LegCo Panel on Economic Services - 10 November, 1998

China Light and Power - Block Structure for Domestic Tariffs

  1. CLP's long-standing policy is for its tariff to reflect the actual cost of supply to each tariff group of customers (domestic, general service, bulk and large power tariffs) and therefore to avoid cross subsidies. This policy is fully supported by Government.

  2. Before 1994, domestic tariff had a declining block structure (the more you consume, the less you pay per unit). Recognising the need for demand side management to encourage efficient use of energy, the declining block was removed to become a flat rate in 1994. In 1996, CLP introduced an inverted 3-block structure for domestic tariffs whereby higher consumption would be charged at a progressively higher unit rate. At the same time, the lower blocks were used as a way of providing some protection for the smaller domestic customers with lower household incomes.

  3. While Government monitors and approves tariff levels, detailed tariff design of this nature does not require approval by Government. However, the inverted block structure was explained to Government and presented to the LegCo Panel on Economic Services in 1996. It was generally agreed that the principle of an inverted block structure was appropriate. Other modern cities, like Tokyo and San Francisco, also have inverted block structure for their domestic tariffs (as do HEC, with five blocks).

  4. In responding to changing circumstances and feedback from customer groups and others, CLP may amend the structure of its domestic tariff when the tariff level is adjusted annually. For example, the lowest tariff block was extended from 150 to 200 units in 1997.

  5. This year CLP made a further amendment to the structure whereby the second block was divided into two blocks resulting in an overall 4-block structure. The principles of the tariff design remained the same and the change was intended to give some additional protection to smaller customers. This change was made partly in response to further feedback from customers and political parties.

  6. At the same time, CLP made an overall tariff adjustment in 1998 that was intended to produce an average tariff increase of 4.9%. However, with the new block structure, 83.8% of domestic customer bills were expected to see an increase below this level.

  7. The impact of the modified 4-block structure is small compared to the previous 3-block structure, but we believed it would further help energy savings and provide added benefit to smaller consumers. We believe the protection to smaller domestic customers is an appropriate action in the current Hong Kong social environment.

  8. It is important to stress that tariff design of this nature has no effect on the profit to CLP shareholders. Under the terms of the Scheme of Control, return is calculated by reference to net fixed asset value. We strongly disagree with any suggestions that tariff design has been used to manipulate profits.

  9. The average tariff increase for 1998 of 4.9% was agreed with Government and explained to the Provisional LegCo ES Panel. Although the detailed modifications to the blocks were not highlighted, their effect on domestic tariff was included in the presentations made (copy attached). Full details were clearly stated in CLP's tariff announcements made through the media the day after its presentation to LegCo and also in bill inserts to all domestic customers.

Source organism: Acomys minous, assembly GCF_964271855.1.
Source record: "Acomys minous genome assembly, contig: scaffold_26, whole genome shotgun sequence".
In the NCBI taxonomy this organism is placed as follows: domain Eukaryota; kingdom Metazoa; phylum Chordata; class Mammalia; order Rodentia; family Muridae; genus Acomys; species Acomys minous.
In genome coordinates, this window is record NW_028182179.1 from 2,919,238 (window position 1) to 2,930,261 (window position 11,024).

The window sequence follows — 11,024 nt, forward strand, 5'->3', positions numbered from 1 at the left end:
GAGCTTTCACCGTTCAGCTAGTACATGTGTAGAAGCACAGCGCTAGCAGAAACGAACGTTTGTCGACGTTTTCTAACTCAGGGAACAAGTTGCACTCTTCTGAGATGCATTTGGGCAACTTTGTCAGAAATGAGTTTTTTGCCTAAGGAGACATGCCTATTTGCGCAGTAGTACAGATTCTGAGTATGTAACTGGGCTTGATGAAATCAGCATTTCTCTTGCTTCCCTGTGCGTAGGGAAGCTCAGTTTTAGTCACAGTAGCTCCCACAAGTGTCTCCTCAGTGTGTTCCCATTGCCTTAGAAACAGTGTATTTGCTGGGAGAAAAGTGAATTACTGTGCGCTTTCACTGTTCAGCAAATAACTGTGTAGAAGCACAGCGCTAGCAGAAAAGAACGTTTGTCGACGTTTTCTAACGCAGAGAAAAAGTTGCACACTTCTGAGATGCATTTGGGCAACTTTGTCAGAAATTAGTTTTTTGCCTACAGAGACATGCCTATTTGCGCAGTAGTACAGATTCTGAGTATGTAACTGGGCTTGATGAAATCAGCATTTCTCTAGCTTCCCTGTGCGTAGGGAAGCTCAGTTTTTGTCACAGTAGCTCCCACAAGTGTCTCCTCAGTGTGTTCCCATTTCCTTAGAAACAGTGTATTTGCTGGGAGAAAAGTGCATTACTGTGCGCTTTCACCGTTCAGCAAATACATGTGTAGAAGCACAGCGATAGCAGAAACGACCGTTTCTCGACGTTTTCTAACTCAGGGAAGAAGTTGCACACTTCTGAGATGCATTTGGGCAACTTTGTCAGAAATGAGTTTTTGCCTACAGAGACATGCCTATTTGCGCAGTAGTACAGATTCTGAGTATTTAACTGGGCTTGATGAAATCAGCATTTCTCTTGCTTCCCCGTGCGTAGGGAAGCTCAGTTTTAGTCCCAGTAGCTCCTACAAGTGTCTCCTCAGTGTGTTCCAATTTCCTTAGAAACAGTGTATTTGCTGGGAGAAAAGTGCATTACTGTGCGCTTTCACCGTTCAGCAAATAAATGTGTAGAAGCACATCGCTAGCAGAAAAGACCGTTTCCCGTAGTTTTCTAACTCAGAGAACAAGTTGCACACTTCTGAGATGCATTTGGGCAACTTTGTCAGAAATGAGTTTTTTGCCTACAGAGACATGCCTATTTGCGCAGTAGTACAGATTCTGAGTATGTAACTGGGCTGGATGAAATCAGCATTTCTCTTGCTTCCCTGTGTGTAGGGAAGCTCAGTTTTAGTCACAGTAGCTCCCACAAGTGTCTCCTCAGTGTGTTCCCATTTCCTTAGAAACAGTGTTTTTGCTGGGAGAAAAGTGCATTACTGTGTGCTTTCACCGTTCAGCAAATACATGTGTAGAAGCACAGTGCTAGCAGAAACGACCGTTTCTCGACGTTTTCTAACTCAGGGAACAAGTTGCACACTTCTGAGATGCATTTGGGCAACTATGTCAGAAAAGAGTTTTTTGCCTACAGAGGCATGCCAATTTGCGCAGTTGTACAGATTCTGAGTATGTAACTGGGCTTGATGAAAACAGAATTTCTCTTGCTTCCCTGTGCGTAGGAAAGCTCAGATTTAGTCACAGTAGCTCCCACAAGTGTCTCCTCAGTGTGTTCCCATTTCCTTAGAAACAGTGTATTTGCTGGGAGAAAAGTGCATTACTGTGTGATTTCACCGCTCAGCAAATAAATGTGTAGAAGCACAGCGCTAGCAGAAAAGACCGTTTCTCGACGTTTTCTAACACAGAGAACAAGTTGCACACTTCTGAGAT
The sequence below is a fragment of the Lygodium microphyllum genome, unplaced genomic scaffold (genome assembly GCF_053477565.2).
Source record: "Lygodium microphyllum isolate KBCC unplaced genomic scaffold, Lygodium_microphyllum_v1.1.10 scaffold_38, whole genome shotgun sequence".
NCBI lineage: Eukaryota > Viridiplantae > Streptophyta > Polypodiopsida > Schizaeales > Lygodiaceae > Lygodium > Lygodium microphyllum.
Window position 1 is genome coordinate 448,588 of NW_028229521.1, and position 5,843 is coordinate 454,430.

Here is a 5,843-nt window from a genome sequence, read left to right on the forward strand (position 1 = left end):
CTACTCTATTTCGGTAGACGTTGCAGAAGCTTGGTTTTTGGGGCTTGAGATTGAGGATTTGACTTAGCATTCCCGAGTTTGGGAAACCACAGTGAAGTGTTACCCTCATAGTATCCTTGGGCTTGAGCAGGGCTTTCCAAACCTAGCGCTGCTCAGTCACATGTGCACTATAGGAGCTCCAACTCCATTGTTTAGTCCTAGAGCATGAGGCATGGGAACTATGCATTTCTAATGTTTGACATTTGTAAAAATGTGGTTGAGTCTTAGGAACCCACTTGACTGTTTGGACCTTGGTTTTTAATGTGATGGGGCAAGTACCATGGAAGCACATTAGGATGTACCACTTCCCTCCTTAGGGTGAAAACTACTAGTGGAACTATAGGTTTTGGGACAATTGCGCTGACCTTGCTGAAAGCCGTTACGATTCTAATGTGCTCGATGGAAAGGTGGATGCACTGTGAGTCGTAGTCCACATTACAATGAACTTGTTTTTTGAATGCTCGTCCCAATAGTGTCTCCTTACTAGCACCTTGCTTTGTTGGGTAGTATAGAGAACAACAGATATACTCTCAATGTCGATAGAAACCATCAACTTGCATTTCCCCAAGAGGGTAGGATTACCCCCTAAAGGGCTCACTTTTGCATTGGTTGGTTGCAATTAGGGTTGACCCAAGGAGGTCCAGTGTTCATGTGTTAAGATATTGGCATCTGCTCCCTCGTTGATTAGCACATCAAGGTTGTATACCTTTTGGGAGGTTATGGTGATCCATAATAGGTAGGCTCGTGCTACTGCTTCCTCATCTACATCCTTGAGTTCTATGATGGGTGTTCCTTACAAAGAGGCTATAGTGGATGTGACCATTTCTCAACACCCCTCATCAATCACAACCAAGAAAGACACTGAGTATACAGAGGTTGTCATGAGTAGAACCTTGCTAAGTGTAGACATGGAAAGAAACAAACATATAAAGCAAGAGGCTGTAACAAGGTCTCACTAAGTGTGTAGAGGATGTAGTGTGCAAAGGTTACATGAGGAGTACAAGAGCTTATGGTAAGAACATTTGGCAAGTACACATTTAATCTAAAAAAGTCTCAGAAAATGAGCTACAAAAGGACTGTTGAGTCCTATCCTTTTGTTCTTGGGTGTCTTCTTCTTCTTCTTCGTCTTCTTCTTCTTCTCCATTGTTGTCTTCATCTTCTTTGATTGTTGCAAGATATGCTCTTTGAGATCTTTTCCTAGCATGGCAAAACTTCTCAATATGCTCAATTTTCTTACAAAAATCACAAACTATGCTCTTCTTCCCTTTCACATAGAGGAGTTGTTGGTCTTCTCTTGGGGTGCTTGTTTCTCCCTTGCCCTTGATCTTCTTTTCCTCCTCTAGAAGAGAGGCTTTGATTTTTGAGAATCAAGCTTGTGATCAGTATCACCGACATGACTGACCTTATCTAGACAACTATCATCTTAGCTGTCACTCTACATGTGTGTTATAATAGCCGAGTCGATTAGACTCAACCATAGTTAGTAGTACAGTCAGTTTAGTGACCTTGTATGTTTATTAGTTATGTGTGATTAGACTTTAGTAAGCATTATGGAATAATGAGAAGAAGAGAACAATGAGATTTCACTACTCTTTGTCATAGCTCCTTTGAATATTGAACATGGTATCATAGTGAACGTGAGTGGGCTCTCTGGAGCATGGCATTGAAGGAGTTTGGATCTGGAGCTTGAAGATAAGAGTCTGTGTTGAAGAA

10. Total tariff revenue each year obviously depends on the actual consumption of electricity. Higher temperatures, as was the case in 1998, will lead to higher consumption. However, if the temperatures had been lower than average, consumption and tariff revenue would be correspondingly reduced. In either case, the increase or shortfall in revenue goes to or from the development fund. There is no effect on profit whatsoever.

  11. As in previous years, we are listening carefully to comment and feedback on our tariff structure. We will be considering the position again in our future tariff adjustment, and we will be discussing with Government in due course.

  12. Another change to tariff arrangements made in 1998 was the introduction of bi-monthly billing in January. The block sizes were doubled to reflect the longer billing period. In this exercise, there is a net saving of HK$60 million per year by the reduced need to read meters and reduced paper-work in issuing accounts. This saving has been passed entirely to customers and there is no effect on shareholders' profit.

  13. CLP believes it is important to provide information to its customers on how to reduce their electricity bills by saving energy, and we do so by means such as bill inserts. For example, a saving of up to 10% in energy consumption of air-conditioners can be achieved by setting the thermostat one degree higher. Replacing an old air-conditioner with a modern energy-efficient model could bring further substantial energy savings.

  14. Our efforts in energy conservation will increase further in the near future with the start of a full scale demand side management programme as agreed with Government. In this programme, customers will be offered subsidies to purchase energy-efficient appliances that will reduce their electricity consumption.

Impact on Domestic Customers

Net Tariff

  • Over 40% of domestic customers will experience less than $3 or 2% increase.

  • A typical domestic customer will experience less than $5 increase per month.

  • Over 70% domestic customers will experience less than $10 increase per month.